As can be seen by the example of Rome, European cultures have a general tendency as regards religious conversion, peculiar to itself: regardless of the popularity of a religion with the people, the whole conversion of a society depended heavily on the conversion of its leader. Christianity had been popular for centuries before Constantine, but only when he converted and made it the official Roman religion did it truly flourish. This was even more so true for other peoples in Europe over the centuries. Almost without exception, the religious allegiance of a society depended inextricably on the religion of their chieftain, king, emperor, etc. Catholic missionaries used many different methods to convert Europe, especially "sanctifying" the native religions by showing their people its similarity to and fulfillment in Catholicism, exemplified by St. Patrick, but the crowning act of European Catholic Christendom was the conversion of Charlemagne and his coronation on Christmas 800 by Pope Leo III. As King of the Franks and the first Holy Roman Emperor, he heralded a massive spread of art, culture, religiosity, morality and the advent of feudalism during what scholars call the Carolingian Renaissance. Under his Catholic leadership, Europe quickly became Christendom, with citizens, who had been leaning towards Catholicism for some time or had been leaning between it and their native paganism, following their leaders who took Charlemagne's cue.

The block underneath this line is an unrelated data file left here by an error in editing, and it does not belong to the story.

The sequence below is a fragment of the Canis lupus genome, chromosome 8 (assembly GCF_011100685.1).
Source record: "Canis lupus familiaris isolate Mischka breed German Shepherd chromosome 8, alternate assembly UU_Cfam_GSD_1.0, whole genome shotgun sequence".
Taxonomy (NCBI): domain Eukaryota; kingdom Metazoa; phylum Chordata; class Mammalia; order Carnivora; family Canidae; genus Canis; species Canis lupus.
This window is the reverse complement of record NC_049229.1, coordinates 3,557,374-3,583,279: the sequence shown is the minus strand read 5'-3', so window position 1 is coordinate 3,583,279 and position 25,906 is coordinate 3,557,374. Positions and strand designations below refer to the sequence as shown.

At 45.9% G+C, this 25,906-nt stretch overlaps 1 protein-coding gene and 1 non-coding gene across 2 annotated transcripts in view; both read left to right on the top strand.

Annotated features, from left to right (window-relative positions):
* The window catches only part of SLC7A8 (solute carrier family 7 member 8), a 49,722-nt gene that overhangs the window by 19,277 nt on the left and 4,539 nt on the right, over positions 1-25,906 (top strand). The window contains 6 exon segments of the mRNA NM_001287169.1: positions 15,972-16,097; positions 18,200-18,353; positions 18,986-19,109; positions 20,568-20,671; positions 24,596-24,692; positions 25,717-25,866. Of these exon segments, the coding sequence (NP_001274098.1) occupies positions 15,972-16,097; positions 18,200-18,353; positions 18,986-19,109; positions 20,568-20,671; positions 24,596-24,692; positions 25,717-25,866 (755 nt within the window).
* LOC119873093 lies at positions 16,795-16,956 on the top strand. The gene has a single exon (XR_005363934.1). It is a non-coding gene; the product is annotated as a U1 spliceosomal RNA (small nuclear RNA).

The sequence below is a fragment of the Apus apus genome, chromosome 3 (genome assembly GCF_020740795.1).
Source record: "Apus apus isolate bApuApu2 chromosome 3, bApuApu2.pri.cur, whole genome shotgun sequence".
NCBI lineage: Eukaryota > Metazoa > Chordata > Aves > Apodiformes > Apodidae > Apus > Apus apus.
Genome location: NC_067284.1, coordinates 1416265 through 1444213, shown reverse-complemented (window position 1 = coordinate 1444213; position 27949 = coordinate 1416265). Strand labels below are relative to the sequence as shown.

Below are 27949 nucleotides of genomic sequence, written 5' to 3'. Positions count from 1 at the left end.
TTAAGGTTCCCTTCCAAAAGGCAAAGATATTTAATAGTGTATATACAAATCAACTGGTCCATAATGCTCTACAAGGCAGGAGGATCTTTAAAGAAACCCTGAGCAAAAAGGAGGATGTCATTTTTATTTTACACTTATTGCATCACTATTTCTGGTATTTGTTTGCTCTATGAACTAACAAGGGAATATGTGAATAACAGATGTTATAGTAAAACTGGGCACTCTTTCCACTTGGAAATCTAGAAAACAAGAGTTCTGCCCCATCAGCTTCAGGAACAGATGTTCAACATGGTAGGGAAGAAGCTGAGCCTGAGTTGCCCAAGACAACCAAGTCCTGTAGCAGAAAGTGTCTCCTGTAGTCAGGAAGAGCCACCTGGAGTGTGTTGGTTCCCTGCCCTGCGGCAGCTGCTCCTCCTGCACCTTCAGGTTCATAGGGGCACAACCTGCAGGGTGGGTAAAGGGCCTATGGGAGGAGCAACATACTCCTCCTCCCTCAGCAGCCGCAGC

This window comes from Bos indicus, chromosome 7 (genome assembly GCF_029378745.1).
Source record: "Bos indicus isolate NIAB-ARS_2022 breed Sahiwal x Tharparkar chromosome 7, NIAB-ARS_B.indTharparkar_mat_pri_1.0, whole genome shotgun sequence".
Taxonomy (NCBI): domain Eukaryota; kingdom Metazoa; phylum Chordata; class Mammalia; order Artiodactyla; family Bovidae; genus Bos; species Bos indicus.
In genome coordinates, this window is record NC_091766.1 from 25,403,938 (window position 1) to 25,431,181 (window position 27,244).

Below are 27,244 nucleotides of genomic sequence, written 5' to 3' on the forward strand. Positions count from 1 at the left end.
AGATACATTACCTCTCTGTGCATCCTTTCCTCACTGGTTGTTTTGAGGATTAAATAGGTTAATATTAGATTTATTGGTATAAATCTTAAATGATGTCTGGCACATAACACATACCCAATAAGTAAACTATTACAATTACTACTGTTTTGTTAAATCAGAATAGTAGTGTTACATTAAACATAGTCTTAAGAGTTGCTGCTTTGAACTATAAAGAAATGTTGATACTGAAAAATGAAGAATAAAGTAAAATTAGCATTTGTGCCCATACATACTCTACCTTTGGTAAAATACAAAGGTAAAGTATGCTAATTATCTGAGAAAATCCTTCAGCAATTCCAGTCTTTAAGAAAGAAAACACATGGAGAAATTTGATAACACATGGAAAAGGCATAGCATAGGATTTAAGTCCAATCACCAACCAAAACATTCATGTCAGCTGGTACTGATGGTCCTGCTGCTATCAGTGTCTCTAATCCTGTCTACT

As the religion of the kings and nobility, the Church was voluntarily given important and powerful roles in national politics during the Middle Ages. Cardinals and bishops often acted as chancellors, royal advisors and many other positions, while monasteries were the center of medieval society, representing their hospitals, hostels, colleges, documenters, historians and preservers of language, literacy and academia, particularly the remnants of antiquity. Many popes began in monasteries, and anyone seriously interested in academic studies became a monk. Nuns were equally important, being the primary physicians and caretakers of society. Over time, Catholic clergy and monastic officials with important roles in government and society received heavy financial endorsement of many kinds, including both real coin and goods such as land, livestock or other products, in the form of regular religious tithes and extraneous tokens of appreciation. These gifts usually had one of two motivations: genuine religious obedience and gratitude, or for political position due to these officials' importance in society and government. Often, tithing a cardinal with close ties to the king meant receiving favor and benefits from the king in return. As always happens, as Church officials became wealthy and powerful, being treated as almost supernatural themselves by the people, abuses crept up and spread corruption. This corruption has been largely overestimated over time, largely due to the propaganda of Protestants and others which, as propaganda always does, exaggerated to persuade and emphasize. But it did exist.